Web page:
Productivity and GTD

On Productivity, Words Matter

AUTHOR: Francisco Sáez
Blog tasks

Have you ever read a to-do and realized that you do not know exactly what you meant when you wrote it? Have you ever read a to-do that you remember seemed very exciting when it was captured, and now it does not seem that interesting?

The words you use to communicate things, both to other people and to your future “you”, can greatly influence the attitude and behavior of the person receiving the message, even if it is yourself—when you deal with other people, you usually get better results if things are proposed in an inclusive and positive approach.

Written communications are increasingly important. We live in a digital world, flooded with emails, tweets, whatsapps, etc. That is why companies like 37signals, whose jobs are mainly technological, want that all potential employees have good writing skills. Writing correctly allows you to work better, provides you clarity and enhances your productivity:

“It doesn’t matter if that person is a marketer, salesperson, designer, programmer, or whatever; their writing skills will pay off. That’s because being a good writer is about more than writing. Clear writing is a sign of clear thinking. Great writers know how to communicate. They make things easy to understand. They can put themselves in someone else’s shoes. They know what to omit.”Rework

When you enter a task in your personal management system, you are writing brief instructions for yourself in the future. It is likely that, by the time you read these instructions, your mind map is completely different from the one existing at present. You will not have the same things in your head, nor the same priorities, nor your focus on the same spot. You will not even have the same mood.

An unfortunate wording can make that an important task goes unnoticed, does not suggest what it really means, or does not invite you to do anything. It is therefore important that, at the time of writing the description of a task, you choose the right words. Bear in mind the following clues:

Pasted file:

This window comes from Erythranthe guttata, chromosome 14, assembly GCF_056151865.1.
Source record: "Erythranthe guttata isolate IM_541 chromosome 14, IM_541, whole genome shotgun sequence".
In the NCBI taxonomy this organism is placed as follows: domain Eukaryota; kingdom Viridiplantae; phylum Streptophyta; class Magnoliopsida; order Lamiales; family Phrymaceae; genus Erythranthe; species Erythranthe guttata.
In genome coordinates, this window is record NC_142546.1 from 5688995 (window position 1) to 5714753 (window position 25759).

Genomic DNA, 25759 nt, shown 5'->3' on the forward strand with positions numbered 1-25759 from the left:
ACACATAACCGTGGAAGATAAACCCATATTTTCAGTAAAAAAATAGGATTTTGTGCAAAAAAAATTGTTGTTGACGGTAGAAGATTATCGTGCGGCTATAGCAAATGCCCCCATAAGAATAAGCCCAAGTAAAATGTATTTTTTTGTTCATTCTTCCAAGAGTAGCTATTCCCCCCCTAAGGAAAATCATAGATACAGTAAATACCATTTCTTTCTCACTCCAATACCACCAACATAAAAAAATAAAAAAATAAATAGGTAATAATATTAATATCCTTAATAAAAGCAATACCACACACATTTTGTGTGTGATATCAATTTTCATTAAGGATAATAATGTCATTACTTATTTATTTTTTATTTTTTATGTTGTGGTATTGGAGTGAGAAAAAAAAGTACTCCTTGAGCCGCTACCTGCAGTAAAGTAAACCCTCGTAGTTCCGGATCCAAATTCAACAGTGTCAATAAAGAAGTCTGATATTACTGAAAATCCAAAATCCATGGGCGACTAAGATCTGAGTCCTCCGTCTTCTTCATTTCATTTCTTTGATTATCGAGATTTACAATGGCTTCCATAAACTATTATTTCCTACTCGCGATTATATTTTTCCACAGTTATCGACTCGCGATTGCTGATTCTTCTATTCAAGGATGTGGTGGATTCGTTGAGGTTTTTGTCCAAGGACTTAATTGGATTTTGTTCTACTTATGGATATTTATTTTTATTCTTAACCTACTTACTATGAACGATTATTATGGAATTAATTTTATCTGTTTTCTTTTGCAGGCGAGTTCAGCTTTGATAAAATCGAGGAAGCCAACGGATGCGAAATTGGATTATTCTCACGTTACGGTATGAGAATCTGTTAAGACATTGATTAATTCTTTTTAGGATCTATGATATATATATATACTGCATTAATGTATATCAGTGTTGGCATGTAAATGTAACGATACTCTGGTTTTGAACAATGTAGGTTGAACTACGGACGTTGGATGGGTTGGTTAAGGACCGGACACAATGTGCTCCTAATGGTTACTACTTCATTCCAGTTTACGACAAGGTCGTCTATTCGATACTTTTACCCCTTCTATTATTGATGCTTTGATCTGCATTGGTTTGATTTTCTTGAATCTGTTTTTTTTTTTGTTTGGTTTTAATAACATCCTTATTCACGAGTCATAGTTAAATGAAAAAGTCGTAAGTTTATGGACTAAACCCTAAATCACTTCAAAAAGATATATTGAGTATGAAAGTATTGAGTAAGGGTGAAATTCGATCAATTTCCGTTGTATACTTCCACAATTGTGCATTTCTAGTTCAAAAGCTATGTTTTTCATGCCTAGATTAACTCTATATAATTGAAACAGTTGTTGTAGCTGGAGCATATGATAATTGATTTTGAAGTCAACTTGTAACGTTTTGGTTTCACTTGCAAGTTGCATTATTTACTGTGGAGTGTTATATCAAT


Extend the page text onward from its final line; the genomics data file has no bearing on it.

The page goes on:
• Language should be simple, direct and easy to understand. To provide the right direction and to not generate any frustration, the definition of the task should be very clear.
  • Use concrete verbs to indicate the appropriate action. Generic verbs, such as “plan”, “prepare” or “implement”, do not invite to action but rather to procrastination. Instead, use more specific verbs that help you take the first step. For example, instead of “Improve my Spanish”, write “Call the Spanish academy and get information about classes, timetables and prices.”
  • Do not use adjectives. They do not help and are an unnecessary noise, and any unnecessary text increases the chances that your brain gets distracted and focus on another thing, which may be less important at the time.
  • Include all the details associated with the task, in an additional note. By the time you create the task, your brain is making a series of connections and associations that later will vanish. Write down any ideas you have at that time related to the task, a link to a page where you found inspiration, a word that makes you remember… This way, when you read the task in the future, your brain will reset connections quickly and you will be able to make the best decision about its execution. Of course, the “simple, direct and easy to understand language” also applies to these notes.

When you pick a task to do that is clearly defined and direct, and you just need a few seconds to understand exactly what you have to do, you find satisfaction and encouragement to carry it out. You can enhance your productivity and your communications with others using a constructive, encouraging and inspiring language.

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